Salix koreensis ‘Hakuro’

koreensis = of Korea

Lemon Willow

This female selection opens with leaves of a unique shade of pale yellow. We obtained this beauty from Dick Jaynes at Broken Arrow Nursery in Connecticut. It has a very Oriental, ethereal quality about it when the leaves appear in April and May. After eight years this plant is now about 20 x 14ft and all we’ve done to it is prune out some lower branches as they were shading the perennials planted under it. In summer 2016 I helped the Montreal Botanic Garden with the nomenclature of some of their willows and realized when I examined their Salix koreensis that it was extremely similar to our 'Hakuro'. So I was allowed to take a piece to compare the two and sure enough the similarities were just too close to ignore. In 2020 I'll have this verified. The difference, of course, is in the pale yellow leaves of the cultivar. Hardy to Zone 4.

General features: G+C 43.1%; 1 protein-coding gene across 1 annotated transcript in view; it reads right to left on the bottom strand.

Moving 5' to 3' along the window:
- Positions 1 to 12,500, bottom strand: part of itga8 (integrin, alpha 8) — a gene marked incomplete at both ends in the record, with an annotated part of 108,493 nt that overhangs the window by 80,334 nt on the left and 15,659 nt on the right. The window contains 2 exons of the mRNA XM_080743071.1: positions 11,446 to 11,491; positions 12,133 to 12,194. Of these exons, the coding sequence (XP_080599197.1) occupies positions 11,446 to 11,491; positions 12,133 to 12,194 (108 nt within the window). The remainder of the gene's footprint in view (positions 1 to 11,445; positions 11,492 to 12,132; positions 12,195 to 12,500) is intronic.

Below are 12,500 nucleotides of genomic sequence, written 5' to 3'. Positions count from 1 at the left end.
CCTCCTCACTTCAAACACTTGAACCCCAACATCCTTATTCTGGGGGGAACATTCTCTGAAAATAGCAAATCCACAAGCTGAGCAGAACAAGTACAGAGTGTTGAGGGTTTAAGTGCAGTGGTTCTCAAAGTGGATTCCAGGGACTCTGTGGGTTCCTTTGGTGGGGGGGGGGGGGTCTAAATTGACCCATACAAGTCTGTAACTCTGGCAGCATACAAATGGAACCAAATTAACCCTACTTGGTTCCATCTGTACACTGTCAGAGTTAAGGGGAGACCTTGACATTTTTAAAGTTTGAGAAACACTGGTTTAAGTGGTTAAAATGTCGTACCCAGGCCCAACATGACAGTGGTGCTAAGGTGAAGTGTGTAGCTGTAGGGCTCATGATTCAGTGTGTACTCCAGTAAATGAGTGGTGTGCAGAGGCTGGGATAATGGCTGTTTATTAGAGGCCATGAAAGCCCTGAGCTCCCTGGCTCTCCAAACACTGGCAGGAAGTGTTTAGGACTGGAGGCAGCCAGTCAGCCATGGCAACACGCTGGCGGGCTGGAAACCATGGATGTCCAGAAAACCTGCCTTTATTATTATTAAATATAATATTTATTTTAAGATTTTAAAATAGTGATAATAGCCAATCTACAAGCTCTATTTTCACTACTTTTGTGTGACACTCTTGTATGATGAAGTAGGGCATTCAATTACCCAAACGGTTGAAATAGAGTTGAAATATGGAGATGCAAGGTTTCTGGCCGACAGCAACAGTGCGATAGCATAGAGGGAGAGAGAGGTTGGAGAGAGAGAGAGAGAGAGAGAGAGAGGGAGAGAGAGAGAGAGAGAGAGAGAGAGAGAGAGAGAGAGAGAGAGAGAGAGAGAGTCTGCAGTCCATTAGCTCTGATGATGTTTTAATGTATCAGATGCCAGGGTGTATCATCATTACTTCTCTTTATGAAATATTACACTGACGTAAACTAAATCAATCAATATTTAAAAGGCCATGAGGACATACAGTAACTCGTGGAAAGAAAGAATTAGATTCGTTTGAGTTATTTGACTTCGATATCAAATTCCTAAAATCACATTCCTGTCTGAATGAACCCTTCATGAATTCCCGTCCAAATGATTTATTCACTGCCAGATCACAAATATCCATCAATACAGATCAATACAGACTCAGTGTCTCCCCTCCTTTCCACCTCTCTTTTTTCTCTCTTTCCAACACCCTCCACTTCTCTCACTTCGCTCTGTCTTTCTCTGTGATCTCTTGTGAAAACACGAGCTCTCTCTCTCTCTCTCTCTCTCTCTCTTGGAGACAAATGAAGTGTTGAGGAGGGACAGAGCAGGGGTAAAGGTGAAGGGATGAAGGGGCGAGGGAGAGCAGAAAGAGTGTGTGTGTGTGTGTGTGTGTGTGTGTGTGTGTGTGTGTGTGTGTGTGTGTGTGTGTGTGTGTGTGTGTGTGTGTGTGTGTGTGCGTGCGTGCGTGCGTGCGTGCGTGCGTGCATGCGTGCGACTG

USES: A great addition to any large border and can be grown with minimal pruning as in the photo below right or coppiced every other year.

This is our tree in late summer with Sedum 'Autumn Joy' underneath.

A handsome tree that anchors the lower end of our Dry Stream Garden.

Young leaves of this delightful Japanese selection.

A branch overhanging our Dry Stream Garden, with Oriental Lily foliage

and Pink Bleeding Heart (Dicentra spectabilis).

Female catkins appear early May on the previous year’s growth; not showy but bees love 'em.



The delightful young foliage of the Lemon Willow in early spring. A moment we look forward to all winter.

Mature leaves in autumn with next year's flower buds already swelling.

The red glow behind is Sedum 'Autumn Joy' in evening light.

Late September and the leaves are as fresh and green as they have been all summer.

This is the trunk of our tree after 8 years. Handsome bark.

Development of the flower buds left; then an increase in the indumentum (fuzz) on the stems, center; as well as a change in color from green, to brown and finally reddish-brown, right.

Left: early September the flower buds have started to swell; middle: late-September; right: mid-October, evening light.

Note the undersides of the leaves are glaucous (waxy blue-gray coating); also the serrated (saw-tooth) edges of the leaves, each with a gland at the tip!


of Michael Dodge